Once a preventable inciting cause of rhabdomyolysis is identified, the patient must make an effort to avoid it. Exercise should be reduced or avoided if it is causing or exacerbating rhabdomyolysis.[77]

Alcohol should be avoided. Overdose of narcotics, sedative-hypnotics, or any other drugs known to cause immobilization and, hence, pressure necrosis should be avoided. Proper mental health and drug rehabilitation services should be offered to individuals with substance use disorders. Use of stimulants (eg, cocaine, amphetamines, or Ecstasy) should be discouraged.

Compliance with seizure and asthma medications may reduce status epilepticus, status asthmaticus, or both.

Any risky behavior that results in trauma should be avoided.

Previous
Next

Consultations

Consult a nephrologist for patients who have significant rhabdomyolysis, show evidence of renal failure, or require dialysis. Indications for hemodialysis include hyperkalemia that is persistent despite therapy, severe acid-base disturbances, refractory pulmonary edema, and progressive renal failure.

Consult a neurologist for patients with status epilepticus or new-onset seizures.

Consult an orthopedic surgeon for patients with a limb fracture or suspected compartment syndrome.

Notify the poison control center in cases of overdose or snake/insect envenomation.

Consult a geneticist or metabolism specialist for patients with genetic or metabolic abnormalities. Diagnosis of inborn errors of metabolism and prompt metabolic interventions may be life-saving.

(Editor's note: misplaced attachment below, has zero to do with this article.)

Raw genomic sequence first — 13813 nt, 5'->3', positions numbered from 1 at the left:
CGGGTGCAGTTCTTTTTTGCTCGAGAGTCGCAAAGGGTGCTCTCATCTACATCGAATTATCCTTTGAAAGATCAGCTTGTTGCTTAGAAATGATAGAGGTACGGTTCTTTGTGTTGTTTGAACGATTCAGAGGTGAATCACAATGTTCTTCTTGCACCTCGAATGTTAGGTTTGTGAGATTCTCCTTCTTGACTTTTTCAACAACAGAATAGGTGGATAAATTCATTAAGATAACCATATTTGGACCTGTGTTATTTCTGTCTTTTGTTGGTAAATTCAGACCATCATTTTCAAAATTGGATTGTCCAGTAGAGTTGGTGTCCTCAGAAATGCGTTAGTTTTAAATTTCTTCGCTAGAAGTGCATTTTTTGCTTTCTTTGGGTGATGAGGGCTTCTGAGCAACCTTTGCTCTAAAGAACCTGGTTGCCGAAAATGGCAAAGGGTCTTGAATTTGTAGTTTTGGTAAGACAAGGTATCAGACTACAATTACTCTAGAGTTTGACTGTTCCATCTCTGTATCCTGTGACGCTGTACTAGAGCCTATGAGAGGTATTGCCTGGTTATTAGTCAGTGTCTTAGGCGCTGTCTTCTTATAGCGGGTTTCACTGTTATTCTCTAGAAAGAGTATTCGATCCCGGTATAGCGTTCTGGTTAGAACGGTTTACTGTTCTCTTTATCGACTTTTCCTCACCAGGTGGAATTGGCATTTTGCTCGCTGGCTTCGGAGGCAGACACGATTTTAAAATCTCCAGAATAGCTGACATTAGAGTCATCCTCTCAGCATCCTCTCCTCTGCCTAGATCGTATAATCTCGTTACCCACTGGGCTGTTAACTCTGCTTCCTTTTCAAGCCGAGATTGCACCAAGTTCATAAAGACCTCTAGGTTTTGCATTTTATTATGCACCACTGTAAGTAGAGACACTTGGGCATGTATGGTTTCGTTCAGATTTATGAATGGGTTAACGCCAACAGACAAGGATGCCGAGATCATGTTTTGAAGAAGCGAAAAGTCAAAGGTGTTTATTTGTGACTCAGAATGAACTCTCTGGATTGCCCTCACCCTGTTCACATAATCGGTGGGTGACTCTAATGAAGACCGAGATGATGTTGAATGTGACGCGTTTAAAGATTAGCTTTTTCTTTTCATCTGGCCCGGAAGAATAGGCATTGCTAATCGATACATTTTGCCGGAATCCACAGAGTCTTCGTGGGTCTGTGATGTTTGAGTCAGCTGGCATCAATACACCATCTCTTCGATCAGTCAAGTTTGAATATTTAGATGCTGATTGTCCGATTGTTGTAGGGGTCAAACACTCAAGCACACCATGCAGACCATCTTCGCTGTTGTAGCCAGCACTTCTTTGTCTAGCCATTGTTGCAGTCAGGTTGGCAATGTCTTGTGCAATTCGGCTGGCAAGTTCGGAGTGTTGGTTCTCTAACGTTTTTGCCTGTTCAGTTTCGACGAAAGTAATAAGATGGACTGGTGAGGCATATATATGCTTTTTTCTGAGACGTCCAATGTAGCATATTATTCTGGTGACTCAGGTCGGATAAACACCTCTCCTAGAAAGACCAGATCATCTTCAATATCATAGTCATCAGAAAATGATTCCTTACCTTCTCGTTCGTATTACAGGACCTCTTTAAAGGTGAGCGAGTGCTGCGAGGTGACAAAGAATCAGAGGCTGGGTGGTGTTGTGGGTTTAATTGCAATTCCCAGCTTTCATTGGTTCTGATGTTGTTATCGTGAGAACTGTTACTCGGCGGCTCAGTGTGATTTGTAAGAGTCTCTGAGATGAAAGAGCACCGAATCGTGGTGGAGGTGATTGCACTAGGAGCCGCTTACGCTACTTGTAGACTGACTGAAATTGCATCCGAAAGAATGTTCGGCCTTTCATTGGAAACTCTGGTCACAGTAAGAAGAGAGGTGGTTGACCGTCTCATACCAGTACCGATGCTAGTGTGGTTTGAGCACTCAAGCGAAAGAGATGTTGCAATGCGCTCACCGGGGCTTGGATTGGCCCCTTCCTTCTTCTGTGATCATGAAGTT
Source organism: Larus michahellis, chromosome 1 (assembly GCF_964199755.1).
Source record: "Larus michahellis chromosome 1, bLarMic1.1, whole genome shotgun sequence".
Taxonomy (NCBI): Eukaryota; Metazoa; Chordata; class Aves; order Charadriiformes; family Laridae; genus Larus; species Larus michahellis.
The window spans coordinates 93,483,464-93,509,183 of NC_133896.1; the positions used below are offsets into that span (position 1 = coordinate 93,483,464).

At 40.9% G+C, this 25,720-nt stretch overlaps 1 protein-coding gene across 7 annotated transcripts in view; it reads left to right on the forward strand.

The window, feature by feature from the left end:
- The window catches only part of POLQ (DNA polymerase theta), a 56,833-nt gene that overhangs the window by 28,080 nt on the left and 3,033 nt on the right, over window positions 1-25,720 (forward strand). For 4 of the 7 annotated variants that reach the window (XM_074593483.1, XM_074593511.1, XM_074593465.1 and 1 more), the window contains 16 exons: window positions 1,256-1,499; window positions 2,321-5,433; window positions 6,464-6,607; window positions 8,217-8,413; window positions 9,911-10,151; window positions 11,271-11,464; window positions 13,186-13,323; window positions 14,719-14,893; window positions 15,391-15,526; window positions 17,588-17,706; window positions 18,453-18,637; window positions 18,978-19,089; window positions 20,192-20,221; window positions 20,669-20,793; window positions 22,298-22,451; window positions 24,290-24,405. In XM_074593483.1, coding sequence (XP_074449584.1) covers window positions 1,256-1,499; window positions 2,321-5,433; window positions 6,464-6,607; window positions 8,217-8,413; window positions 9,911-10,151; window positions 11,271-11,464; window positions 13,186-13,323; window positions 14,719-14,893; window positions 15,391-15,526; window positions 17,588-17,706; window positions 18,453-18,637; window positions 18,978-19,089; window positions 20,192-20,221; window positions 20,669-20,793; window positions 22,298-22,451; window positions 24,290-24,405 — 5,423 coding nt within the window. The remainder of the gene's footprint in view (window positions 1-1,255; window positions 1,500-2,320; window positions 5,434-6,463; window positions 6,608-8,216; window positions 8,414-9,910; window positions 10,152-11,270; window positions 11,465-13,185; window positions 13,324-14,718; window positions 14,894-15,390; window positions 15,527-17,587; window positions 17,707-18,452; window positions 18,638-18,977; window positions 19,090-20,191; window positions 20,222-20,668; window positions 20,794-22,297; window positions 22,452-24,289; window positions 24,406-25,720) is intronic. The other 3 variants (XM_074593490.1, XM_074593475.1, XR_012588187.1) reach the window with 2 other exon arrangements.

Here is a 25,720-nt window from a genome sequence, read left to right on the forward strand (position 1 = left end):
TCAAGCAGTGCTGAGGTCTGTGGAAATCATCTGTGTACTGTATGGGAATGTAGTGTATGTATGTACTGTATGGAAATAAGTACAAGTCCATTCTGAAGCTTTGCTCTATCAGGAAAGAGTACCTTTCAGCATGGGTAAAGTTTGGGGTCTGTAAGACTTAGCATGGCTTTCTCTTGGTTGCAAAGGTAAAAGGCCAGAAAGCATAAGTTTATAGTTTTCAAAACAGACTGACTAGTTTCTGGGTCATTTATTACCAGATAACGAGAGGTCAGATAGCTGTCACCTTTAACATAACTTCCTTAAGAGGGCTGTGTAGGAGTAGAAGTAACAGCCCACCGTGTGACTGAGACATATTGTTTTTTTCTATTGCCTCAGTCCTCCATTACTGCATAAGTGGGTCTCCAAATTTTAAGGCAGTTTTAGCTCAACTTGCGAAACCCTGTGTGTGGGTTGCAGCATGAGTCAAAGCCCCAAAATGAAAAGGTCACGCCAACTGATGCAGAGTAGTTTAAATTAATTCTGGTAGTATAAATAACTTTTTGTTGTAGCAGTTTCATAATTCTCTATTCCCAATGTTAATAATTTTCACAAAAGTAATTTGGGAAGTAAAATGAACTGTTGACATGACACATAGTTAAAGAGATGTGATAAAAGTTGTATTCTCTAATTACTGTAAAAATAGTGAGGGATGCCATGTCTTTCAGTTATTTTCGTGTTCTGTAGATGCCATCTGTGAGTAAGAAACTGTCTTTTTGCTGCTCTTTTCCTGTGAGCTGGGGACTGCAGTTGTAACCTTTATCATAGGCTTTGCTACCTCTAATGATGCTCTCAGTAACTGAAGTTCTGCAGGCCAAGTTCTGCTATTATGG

Consult a rheumatologist for patients with suspected inflammatory myopathies, systemic lupus erythematosus, or sarcoidosis.

Previous
 
 
Contributor Information and Disclosures
Author

Eyal Muscal, MD, MS Assistant Professor, Section of Pediatric Immunology, Allergy, and Rheumatology, Department of Pediatrics, Baylor College of Medicine, Texas Children's Hospital

Eyal Muscal, MD, MS is a member of the following medical societies: Alpha Omega Alpha, American College of Rheumatology

Disclosure: Nothing to disclose.

Coauthor(s)

Marietta Morales DeGuzman, MD Assistant Professor, Department of Pediatrics, Baylor College of Medicine; Consulting Staff, Section of Pediatric Rheumatology, Department of Pediatrics, Texas Children's Hospital, Ben Taub General Hospital

Marietta Morales DeGuzman, MD is a member of the following medical societies: American Academy of Pediatrics, American College of Rheumatology, Texas Pediatric Society

Disclosure: Nothing to disclose.

Chief Editor

Lawrence K Jung, MD Chief, Division of Pediatric Rheumatology, Children's National Medical Center

Lawrence K Jung, MD is a member of the following medical societies: American Association for the Advancement of Science, American Association of Immunologists, American College of Rheumatology, Clinical Immunology Society, New York Academy of Sciences